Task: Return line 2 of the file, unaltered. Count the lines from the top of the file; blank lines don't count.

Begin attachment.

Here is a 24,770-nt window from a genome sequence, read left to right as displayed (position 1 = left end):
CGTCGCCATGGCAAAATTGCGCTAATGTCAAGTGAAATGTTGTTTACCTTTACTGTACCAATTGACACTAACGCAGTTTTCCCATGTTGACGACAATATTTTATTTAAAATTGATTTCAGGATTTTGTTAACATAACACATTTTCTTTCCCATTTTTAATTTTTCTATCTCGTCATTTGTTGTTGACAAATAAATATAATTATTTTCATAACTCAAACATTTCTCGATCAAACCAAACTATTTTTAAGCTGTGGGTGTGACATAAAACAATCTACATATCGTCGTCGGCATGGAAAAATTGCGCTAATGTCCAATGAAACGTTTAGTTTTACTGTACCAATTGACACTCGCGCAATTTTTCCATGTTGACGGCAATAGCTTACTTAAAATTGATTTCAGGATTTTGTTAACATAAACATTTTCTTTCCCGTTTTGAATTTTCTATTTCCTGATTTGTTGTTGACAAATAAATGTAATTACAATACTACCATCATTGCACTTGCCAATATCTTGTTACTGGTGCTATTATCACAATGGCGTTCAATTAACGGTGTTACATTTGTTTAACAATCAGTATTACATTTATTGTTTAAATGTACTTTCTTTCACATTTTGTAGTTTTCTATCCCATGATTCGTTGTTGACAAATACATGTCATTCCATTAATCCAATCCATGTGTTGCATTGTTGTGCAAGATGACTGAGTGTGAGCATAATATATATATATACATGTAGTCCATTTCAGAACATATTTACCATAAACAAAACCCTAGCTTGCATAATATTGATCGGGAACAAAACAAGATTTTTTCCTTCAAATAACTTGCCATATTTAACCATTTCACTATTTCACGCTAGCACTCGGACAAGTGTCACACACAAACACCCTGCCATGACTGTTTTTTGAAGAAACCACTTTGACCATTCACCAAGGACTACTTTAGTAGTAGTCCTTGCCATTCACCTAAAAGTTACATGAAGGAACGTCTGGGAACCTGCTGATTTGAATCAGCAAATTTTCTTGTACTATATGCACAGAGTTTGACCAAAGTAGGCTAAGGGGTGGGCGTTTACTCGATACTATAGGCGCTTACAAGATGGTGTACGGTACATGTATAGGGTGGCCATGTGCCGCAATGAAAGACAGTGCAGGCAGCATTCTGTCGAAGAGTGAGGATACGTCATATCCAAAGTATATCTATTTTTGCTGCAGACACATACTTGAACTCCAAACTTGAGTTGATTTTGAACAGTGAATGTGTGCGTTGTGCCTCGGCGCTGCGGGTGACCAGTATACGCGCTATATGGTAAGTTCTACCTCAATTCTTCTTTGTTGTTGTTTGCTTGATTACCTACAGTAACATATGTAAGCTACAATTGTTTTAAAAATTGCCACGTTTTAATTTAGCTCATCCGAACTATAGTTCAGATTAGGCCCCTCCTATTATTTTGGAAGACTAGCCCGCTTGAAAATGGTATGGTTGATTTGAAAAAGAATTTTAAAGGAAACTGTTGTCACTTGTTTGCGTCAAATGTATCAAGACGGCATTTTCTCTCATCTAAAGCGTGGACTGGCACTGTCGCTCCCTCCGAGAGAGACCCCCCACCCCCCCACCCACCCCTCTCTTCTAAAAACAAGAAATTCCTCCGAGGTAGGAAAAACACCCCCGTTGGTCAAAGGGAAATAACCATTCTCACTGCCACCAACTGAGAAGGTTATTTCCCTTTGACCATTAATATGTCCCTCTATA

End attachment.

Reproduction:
CGTCGCCATGGCAAAATTGCGCTAATGTCAAGTGAAATGTTGTTTACCTTTACTGTACCAATTGACACTAACGCAGTTTTCCCATGTTGACGACAATATTTTATTTAAAATTGATTTCAGGATTTTGTTAACATAACACATTTTCTTTCCCATTTTTAATTTTTCTATCTCGTCATTTGTTGTTGACAAATAAATATAATTATTTTCATAACTCAAACATTTCTCGATCAAACCAAACTATTTTTAAGCTGTGGGTGTGACATAAAACAATCTACATATCGTCGTCGGCATGGAAAAATTGCGCTAATGTCCAATGAAACGTTTAGTTTTACTGTACCAATTGACACTCGCGCAATTTTTCCATGTTGACGGCAATAGCTTACTTAAAATTGATTTCAGGATTTTGTTAACATAAACATTTTCTTTCCCGTTTTGAATTTTCTATTTCCTGATTTGTTGTTGACAAATAAATGTAATTACAATACTACCATCATTGCACTTGCCAATATCTTGTTACTGGTGCTATTATCACAATGGCGTTCAATTAACGGTGTTACATTTGTTTAACAATCAGTATTACATTTATTGTTTAAATGTACTTTCTTTCACATTTTGTAGTTTTCTATCCCATGATTCGTTGTTGACAAATACATGTCATTCCATTAATCCAATCCATGTGTTGCATTGTTGTGCAAGATGACTGAGTGTGAGCATAATATATATATATACATGTAGTCCATTTCAGAACATATTTACCATAAACAAAACCCTAGCTTGCATAATATTGATCGGGAACAAAACAAGATTTTTTCCTTCAAATAACTTGCCATATTTAACCATTTCACTATTTCACGCTAGCACTCGGACAAGTGTCACACACAAACACCCTGCCATGACTGTTTTTTGAAGAAACCACTTTGACCATTCACCAAGGACTACTTTAGTAGTAGTCCTTGCCATTCACCTAAAAGTTACATGAAGGAACGTCTGGGAACCTGCTGATTTGAATCAGCAAATTTTCTTGTACTATATGCACAGAGTTTGACCAAAGTAGGCTAAGGGGTGGGCGTTTACTCGATACTATAGGCGCTTACAAGATGGTGTACGGTACATGTATAGGGTGGCCATGTGCCGCAATGAAAGACAGTGCAGGCAGCATTCTGTCGAAGAGTGAGGATACGTCATATCCAAAGTATATCTATTTTTGCTGCAGACACATACTTGAACTCCAAACTTGAGTTGATTTTGAACAGTGAATGTGTGCGTTGTGCCTCGGCGCTGCGGGTGACCAGTATACGCGCTATATGGTAAGTTCTACCTCAATTCTTCTTTGTTGTTGTTTGCTTGATTACCTACAGTAACATATGTAAGCTACAATTGTTTTAAAAATTGCCACGTTTTAATTTAGCTCATCCGAACTATAGTTCAGATTAGGCCCCTCCTATTATTTTGGAAGACTAGCCCGCTTGAAAATGGTATGGTTGATTTGAAAAAGAATTTTAAAGGAAACTGTTGTCACTTGTTTGCGTCAAATGTATCAAGACGGCATTTTCTCTCATCTAAAGCGTGGACTGGCACTGTCGCTCCCTCCGAGAGAGACCCCCCACCCCCCCACCCACCCCTCTCTTCTAAAAACAAGAAATTCCTCCGAGGTAGGAAAAACACCCCCGTTGGTCAAAGGGAAATAACCATTCTCACTGCCACCAACTGAGAAGGTTATTTCCCTTTGACCATTAATATGTCCCTCTATA